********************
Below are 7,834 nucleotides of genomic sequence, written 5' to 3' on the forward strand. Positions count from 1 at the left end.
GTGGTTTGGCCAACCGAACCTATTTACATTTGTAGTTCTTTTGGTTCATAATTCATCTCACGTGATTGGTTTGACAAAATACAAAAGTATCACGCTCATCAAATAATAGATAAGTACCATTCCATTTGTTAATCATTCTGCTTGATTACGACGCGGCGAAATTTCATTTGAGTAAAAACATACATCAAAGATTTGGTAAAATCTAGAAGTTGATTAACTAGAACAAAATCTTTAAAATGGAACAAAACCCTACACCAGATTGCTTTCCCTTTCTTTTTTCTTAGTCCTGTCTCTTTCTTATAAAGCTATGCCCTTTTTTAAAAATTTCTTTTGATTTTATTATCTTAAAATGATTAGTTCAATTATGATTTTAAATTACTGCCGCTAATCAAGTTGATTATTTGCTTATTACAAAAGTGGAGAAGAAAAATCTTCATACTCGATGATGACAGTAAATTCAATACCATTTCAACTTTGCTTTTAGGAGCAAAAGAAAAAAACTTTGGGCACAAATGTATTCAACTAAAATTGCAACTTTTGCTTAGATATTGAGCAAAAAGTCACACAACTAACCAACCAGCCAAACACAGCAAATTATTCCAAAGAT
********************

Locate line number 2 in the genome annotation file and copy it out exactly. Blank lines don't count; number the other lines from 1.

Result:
GTGGTTTGGCCAACCGAACCTATTTACATTTGTAGTTCTTTTGGTTCATAATTCATCTCACGTGATTGGTTTGACAAAATACAAAAGTATCACGCTCATCAAATAATAGATAAGTACCATTCCATTTGTTAATCATTCTGCTTGATTACGACGCGGCGAAATTTCATTTGAGTAAAAACATACATCAAAGATTTGGTAAAATCTAGAAGTTGATTAACTAGAACAAAATCTTTAAAATGGAACAAAACCCTACACCAGATTGCTTTCCCTTTCTTTTTTCTTAGTCCTGTCTCTTTCTTATAAAGCTATGCCCTTTTTTAAAAATTTCTTTTGATTTTATTATCTTAAAATGATTAGTTCAATTATGATTTTAAATTACTGCCGCTAATCAAGTTGATTATTTGCTTATTACAAAAGTGGAGAAGAAAAATCTTCATACTCGATGATGACAGTAAATTCAATACCATTTCAACTTTGCTTTTAGGAGCAAAAGAAAAAAACTTTGGGCACAAATGTATTCAACTAAAATTGCAACTTTTGCTTAGATATTGAGCAAAAAGTCACACAACTAACCAACCAGCCAAACACAGCAAATTATTCCAAAGAT